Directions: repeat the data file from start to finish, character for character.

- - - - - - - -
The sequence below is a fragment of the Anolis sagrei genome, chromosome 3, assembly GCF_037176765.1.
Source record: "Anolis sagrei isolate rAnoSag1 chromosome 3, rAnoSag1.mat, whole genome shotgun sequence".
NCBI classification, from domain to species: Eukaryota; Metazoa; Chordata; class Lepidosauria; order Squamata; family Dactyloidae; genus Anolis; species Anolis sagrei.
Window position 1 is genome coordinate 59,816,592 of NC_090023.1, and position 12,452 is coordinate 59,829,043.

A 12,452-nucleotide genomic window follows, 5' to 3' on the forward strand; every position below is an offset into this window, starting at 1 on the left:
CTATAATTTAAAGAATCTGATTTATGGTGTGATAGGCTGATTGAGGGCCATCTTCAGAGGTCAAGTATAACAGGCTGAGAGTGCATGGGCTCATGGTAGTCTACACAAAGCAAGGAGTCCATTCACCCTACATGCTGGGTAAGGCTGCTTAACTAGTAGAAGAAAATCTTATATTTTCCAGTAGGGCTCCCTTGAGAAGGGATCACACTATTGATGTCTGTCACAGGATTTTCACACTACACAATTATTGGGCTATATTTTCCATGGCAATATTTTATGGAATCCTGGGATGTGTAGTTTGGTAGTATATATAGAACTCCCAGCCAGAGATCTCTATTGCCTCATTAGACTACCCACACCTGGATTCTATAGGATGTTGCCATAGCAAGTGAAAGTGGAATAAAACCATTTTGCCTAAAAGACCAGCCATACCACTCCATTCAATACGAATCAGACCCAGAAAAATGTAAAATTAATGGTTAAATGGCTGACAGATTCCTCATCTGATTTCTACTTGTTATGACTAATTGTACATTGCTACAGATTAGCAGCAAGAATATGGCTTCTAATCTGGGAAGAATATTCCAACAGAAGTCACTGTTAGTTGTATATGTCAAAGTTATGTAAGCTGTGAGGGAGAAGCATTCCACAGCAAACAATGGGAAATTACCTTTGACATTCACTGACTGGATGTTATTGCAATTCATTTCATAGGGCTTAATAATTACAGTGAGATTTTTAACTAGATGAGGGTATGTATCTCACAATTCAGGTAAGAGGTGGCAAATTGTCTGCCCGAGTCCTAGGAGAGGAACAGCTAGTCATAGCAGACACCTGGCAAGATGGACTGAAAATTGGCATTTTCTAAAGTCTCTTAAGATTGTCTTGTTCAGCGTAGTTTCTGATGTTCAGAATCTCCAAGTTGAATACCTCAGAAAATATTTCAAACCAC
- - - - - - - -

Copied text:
The sequence below is a fragment of the Anolis sagrei genome, chromosome 3, assembly GCF_037176765.1.
Source record: "Anolis sagrei isolate rAnoSag1 chromosome 3, rAnoSag1.mat, whole genome shotgun sequence".
NCBI classification, from domain to species: Eukaryota; Metazoa; Chordata; class Lepidosauria; order Squamata; family Dactyloidae; genus Anolis; species Anolis sagrei.
Window position 1 is genome coordinate 59,816,592 of NC_090023.1, and position 12,452 is coordinate 59,829,043.

A 12,452-nucleotide genomic window follows, 5' to 3' on the forward strand; every position below is an offset into this window, starting at 1 on the left:
CTATAATTTAAAGAATCTGATTTATGGTGTGATAGGCTGATTGAGGGCCATCTTCAGAGGTCAAGTATAACAGGCTGAGAGTGCATGGGCTCATGGTAGTCTACACAAAGCAAGGAGTCCATTCACCCTACATGCTGGGTAAGGCTGCTTAACTAGTAGAAGAAAATCTTATATTTTCCAGTAGGGCTCCCTTGAGAAGGGATCACACTATTGATGTCTGTCACAGGATTTTCACACTACACAATTATTGGGCTATATTTTCCATGGCAATATTTTATGGAATCCTGGGATGTGTAGTTTGGTAGTATATATAGAACTCCCAGCCAGAGATCTCTATTGCCTCATTAGACTACCCACACCTGGATTCTATAGGATGTTGCCATAGCAAGTGAAAGTGGAATAAAACCATTTTGCCTAAAAGACCAGCCATACCACTCCATTCAATACGAATCAGACCCAGAAAAATGTAAAATTAATGGTTAAATGGCTGACAGATTCCTCATCTGATTTCTACTTGTTATGACTAATTGTACATTGCTACAGATTAGCAGCAAGAATATGGCTTCTAATCTGGGAAGAATATTCCAACAGAAGTCACTGTTAGTTGTATATGTCAAAGTTATGTAAGCTGTGAGGGAGAAGCATTCCACAGCAAACAATGGGAAATTACCTTTGACATTCACTGACTGGATGTTATTGCAATTCATTTCATAGGGCTTAATAATTACAGTGAGATTTTTAACTAGATGAGGGTATGTATCTCACAATTCAGGTAAGAGGTGGCAAATTGTCTGCCCGAGTCCTAGGAGAGGAACAGCTAGTCATAGCAGACACCTGGCAAGATGGACTGAAAATTGGCATTTTCTAAAGTCTCTTAAGATTGTCTTGTTCAGCGTAGTTTCTGATGTTCAGAATCTCCAAGTTGAATACCTCAGAAAATATTTCAAACCAC